LONDON (Reuters) - Oscar winner Colin Firth said he wanted to play a comic role after winning widespread critical acclaim and a best actor Academy Award for his portrayal of the stammering King George VI in "The King's Speech."
"I want to do comedy," he told BBC radio early on Monday after winning his Oscar late on Sunday.
"I think gravitas is hugely over-egged and I would like to do something that amuses me now, change the pace, change the tone and I think it's time to continue my long tradition of making a fool of myself."
The 50-year-old Briton has already enjoyed success in lighter roles, notably as Mark Darcy -- the top human rights lawyer who is hapless at love in the "Bridget Jones" series.
That role was a nod to his breakthrough as an actor, playing the aloof Mr. Darcy in a 1995 television adaptation of the Jane Austen novel "Pride and Prejudice."
Asked whether his Oscar might help him shake off some of the associations with that role, Firth replied:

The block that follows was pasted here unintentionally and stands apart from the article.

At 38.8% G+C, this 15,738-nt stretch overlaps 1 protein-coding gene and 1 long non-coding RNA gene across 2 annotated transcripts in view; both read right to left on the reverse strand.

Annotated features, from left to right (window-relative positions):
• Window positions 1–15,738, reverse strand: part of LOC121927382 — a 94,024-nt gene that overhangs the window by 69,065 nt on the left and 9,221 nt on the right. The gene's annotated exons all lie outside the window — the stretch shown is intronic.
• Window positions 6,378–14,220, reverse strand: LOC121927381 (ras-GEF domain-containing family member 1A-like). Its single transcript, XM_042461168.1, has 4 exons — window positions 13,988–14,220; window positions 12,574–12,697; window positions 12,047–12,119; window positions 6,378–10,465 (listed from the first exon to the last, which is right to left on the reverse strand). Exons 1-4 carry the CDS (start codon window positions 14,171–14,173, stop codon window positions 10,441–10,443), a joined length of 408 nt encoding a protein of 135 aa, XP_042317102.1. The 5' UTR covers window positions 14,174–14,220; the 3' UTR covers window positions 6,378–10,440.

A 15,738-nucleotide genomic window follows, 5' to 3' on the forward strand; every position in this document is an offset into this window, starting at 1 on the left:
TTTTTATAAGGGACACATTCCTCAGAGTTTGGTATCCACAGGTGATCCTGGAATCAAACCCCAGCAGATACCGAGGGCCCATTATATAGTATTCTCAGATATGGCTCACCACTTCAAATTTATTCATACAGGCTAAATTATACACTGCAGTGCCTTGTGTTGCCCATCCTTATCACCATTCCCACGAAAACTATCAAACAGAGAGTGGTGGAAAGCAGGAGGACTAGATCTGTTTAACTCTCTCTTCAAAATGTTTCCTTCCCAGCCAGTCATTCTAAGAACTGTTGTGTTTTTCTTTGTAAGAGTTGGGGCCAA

"I think Mr. Darcy will be alive and well for the rest of my life. I'd be rather sad to see him go. I think there's a bit of a misconception that I'm disgruntled about the Darcy thing and I'm not remotely bothered by it.
"I would hate to see that tag leave me, so I'm very happy for it to follow me around."
He described the feeling of being on stage to receive the highest movie accolade as "reeling backwards through space."
"I realized when I got up there why some people completely fall apart," he said.
"You're reeling backwards through space. People don't really want to see that, so you have to do your best to do your job with as much as grace as you can possibly muster."
Firth was nominated for an Oscar last year in the same category, for his role as a closeted gay professor in the drama "A Single Man."
Firth's rivals this year were previous Oscar winners Javier Bardem for "Biutiful" and Jeff Bridges for "True Grit"; Jesse Eisenberg for "The Social Network"; and Oscars host James Franco for "127 Hours."
Reporting by Michael Holden and Mike Collett-White, editing by Paul Casciato